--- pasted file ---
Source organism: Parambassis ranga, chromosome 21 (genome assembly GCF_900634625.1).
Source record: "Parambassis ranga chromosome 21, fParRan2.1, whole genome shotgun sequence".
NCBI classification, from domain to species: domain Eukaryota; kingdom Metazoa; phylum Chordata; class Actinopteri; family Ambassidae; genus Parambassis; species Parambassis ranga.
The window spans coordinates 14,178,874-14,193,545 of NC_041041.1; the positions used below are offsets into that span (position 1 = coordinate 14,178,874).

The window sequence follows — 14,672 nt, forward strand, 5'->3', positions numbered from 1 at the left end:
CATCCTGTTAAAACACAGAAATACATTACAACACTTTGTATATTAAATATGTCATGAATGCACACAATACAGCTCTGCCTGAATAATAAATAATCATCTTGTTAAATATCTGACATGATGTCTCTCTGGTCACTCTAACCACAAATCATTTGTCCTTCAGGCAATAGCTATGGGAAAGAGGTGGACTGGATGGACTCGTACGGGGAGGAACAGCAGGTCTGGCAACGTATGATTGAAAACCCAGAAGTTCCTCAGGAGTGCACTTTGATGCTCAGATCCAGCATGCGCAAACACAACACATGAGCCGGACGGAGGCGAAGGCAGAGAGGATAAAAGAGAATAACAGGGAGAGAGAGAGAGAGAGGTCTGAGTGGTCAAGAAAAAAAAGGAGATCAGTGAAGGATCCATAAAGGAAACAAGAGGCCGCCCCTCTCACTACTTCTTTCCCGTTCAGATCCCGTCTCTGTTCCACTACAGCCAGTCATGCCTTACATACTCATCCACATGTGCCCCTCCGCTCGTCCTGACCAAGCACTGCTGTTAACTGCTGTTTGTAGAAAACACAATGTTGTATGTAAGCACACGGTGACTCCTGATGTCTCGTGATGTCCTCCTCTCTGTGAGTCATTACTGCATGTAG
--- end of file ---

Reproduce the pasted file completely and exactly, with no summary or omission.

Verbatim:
Source organism: Parambassis ranga, chromosome 21 (genome assembly GCF_900634625.1).
Source record: "Parambassis ranga chromosome 21, fParRan2.1, whole genome shotgun sequence".
NCBI classification, from domain to species: domain Eukaryota; kingdom Metazoa; phylum Chordata; class Actinopteri; family Ambassidae; genus Parambassis; species Parambassis ranga.
The window spans coordinates 14,178,874-14,193,545 of NC_041041.1; the positions used below are offsets into that span (position 1 = coordinate 14,178,874).

The window sequence follows — 14,672 nt, forward strand, 5'->3', positions numbered from 1 at the left end:
CATCCTGTTAAAACACAGAAATACATTACAACACTTTGTATATTAAATATGTCATGAATGCACACAATACAGCTCTGCCTGAATAATAAATAATCATCTTGTTAAATATCTGACATGATGTCTCTCTGGTCACTCTAACCACAAATCATTTGTCCTTCAGGCAATAGCTATGGGAAAGAGGTGGACTGGATGGACTCGTACGGGGAGGAACAGCAGGTCTGGCAACGTATGATTGAAAACCCAGAAGTTCCTCAGGAGTGCACTTTGATGCTCAGATCCAGCATGCGCAAACACAACACATGAGCCGGACGGAGGCGAAGGCAGAGAGGATAAAAGAGAATAACAGGGAGAGAGAGAGAGAGAGGTCTGAGTGGTCAAGAAAAAAAAGGAGATCAGTGAAGGATCCATAAAGGAAACAAGAGGCCGCCCCTCTCACTACTTCTTTCCCGTTCAGATCCCGTCTCTGTTCCACTACAGCCAGTCATGCCTTACATACTCATCCACATGTGCCCCTCCGCTCGTCCTGACCAAGCACTGCTGTTAACTGCTGTTTGTAGAAAACACAATGTTGTATGTAAGCACACGGTGACTCCTGATGTCTCGTGATGTCCTCCTCTCTGTGAGTCATTACTGCATGTAG